75 nouns represent materials.2 Figure 1. Nahault language borrowed 552 nouns.The idea about the generic concepts and their resistance to borrowing is focused on the gap hypothesis. 80 verbs. nouns have a 4 .9 Quechua 54. 221 nouns represent institutional agents and names of organizations or institutions.8 4.3 2. Swadesh¶s list aims to indicate the generic relatedness rather than to verify the stability of the vocabulary in situations of contact. One of the statistics is the comparison the borrowing of Spanish word classes into three indigenous languages of South America.4 8. The table 1. Word class Noun Verb Adverb Adjective Total Otomi 40.4 65.9 51. The nouns are the largest borrowing area. artifacts and buildings. legal and culture.5 83. 121 nouns are animates such as persons. is carried out and a list of vocabulary items is presented in Field (2002).5 1.0 17. This prominence is described in many statistics. Proportion of content-lexical word classes among Spanish borrowings The survey about the words forms and morphemes that are borrowed from Spanish to Nahault.7 3.7 4. In the situation of contact. 142 nouns represents abstract concepts including religion.1.1 below shows the statistics. Nouns are the most favorite vocabulary items borrowed. animals.2 18. kinship terms. Of some 522 borrowed nouns.6 Guarani 37.3 7. 75 adjectives and 45 adverbs.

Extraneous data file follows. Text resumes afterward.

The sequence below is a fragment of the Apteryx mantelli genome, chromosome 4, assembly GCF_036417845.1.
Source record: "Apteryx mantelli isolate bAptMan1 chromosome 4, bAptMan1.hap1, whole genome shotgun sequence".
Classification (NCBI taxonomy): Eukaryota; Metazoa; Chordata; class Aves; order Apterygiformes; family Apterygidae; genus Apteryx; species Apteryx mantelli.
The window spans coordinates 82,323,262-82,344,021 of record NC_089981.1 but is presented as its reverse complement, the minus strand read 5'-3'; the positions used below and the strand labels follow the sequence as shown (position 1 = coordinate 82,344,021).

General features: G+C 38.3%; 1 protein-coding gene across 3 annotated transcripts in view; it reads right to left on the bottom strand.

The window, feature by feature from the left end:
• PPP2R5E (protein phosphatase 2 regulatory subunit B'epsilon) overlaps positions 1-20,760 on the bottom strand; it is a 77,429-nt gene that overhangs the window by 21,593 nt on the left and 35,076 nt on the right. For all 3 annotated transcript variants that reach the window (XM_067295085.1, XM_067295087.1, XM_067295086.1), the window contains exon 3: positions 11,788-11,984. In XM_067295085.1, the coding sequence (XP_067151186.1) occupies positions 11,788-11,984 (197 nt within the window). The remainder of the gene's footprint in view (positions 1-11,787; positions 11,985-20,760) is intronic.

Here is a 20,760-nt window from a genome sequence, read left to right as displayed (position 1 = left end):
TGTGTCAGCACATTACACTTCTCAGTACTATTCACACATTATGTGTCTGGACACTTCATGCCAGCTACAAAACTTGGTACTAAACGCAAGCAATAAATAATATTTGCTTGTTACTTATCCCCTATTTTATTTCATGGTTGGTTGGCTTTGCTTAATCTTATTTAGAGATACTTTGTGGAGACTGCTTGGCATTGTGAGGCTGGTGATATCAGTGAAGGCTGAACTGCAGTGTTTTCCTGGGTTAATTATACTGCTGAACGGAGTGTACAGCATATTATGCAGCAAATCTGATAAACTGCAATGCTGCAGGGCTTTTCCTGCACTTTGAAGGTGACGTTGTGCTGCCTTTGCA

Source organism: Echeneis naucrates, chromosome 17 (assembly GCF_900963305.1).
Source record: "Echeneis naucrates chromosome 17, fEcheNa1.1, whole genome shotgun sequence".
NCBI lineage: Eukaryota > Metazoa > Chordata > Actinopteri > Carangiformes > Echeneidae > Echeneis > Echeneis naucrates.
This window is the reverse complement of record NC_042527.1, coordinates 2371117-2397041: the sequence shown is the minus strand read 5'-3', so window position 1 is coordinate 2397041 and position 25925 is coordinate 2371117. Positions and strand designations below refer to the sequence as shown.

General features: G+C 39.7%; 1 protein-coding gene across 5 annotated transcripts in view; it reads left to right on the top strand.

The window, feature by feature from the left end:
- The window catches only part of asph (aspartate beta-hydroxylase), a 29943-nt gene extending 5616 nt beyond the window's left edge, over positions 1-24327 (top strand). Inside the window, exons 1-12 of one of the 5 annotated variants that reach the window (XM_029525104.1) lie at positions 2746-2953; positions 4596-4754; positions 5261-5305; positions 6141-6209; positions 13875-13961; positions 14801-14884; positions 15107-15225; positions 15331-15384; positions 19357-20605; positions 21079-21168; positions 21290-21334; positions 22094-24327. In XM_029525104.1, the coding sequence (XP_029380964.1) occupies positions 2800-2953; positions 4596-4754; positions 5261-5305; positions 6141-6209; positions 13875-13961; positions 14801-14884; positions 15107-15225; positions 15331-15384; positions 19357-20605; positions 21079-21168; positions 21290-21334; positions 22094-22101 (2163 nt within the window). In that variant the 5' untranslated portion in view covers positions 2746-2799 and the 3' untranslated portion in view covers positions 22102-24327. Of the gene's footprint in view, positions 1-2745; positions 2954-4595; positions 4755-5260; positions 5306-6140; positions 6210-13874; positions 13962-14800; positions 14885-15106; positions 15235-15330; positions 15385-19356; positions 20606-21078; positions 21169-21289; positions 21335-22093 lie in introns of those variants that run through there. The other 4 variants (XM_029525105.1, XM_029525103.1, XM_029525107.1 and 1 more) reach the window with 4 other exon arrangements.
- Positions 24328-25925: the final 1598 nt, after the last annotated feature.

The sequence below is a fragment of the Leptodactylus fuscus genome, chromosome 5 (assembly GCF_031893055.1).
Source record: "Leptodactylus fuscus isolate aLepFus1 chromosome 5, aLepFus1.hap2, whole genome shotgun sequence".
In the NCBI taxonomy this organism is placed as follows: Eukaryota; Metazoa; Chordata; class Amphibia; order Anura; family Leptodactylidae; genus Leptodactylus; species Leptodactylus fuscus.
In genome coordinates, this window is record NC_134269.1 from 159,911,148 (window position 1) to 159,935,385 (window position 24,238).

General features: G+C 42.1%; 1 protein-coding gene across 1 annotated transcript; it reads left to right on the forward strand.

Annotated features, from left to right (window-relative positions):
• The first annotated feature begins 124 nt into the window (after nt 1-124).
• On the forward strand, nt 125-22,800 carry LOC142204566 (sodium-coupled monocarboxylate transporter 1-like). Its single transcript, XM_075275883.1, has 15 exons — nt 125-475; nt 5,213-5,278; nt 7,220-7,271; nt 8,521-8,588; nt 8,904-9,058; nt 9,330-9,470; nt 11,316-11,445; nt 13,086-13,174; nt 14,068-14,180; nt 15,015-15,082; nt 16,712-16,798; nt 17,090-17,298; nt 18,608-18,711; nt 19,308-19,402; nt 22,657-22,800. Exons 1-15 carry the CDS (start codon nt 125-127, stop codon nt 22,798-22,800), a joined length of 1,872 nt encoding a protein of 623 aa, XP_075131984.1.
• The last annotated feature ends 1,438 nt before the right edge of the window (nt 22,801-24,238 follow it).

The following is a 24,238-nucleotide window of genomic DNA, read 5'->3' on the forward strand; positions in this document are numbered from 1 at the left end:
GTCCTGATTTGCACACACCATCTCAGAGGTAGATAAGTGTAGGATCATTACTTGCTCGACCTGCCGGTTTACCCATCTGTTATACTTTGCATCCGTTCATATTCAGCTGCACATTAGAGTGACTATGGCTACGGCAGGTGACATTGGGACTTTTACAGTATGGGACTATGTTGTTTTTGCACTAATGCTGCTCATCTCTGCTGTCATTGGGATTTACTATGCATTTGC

The statistics are shown in the table below. It is concluded from the investigation that even European words for objects and concepts have a different degree of borrowability.Percentage of English loans in Japanese by selected. Loveday presents the statistics about borrowing English vocabulary items to Japanese vocabulary.high borrowability and there is an order in the noun classes that are borrowed from least to most favorite classes. In this research Rebuck points out that borrowing is not done not only to fill lexical gaps but also to a need for special effects. trends and synonyms. The Hungarian words make up the 63% of all nouns on the list. most of the words are borrowed from the Hungarian. As a result of the investigation a list of 1430 lexemes is prepared. The loanwords in the Romani dialect of Selice are investigated by Elsik (in press). imitation of fashions. Another research about the borrowing of English words into Japanese is carried out by Rebuck (2002). The terms for living things outrank the terms for artifacts and the terms for animals outrank the terms for plants. Computer Broadcasting Journalism Marketting Engineering Flowers Vegetables Animals Colours 99% 82% 75% 67% 52% 35% 24% 9% F gure 1. 41% of verbs. Because of the high political and commercial interaction. 50% of 5 . specialized semantic domains (from Loveday 1996) American languages are carried out by Brown (1999). The hierarchy is determined by the pragmatic saliency. 42% of adjectives.2.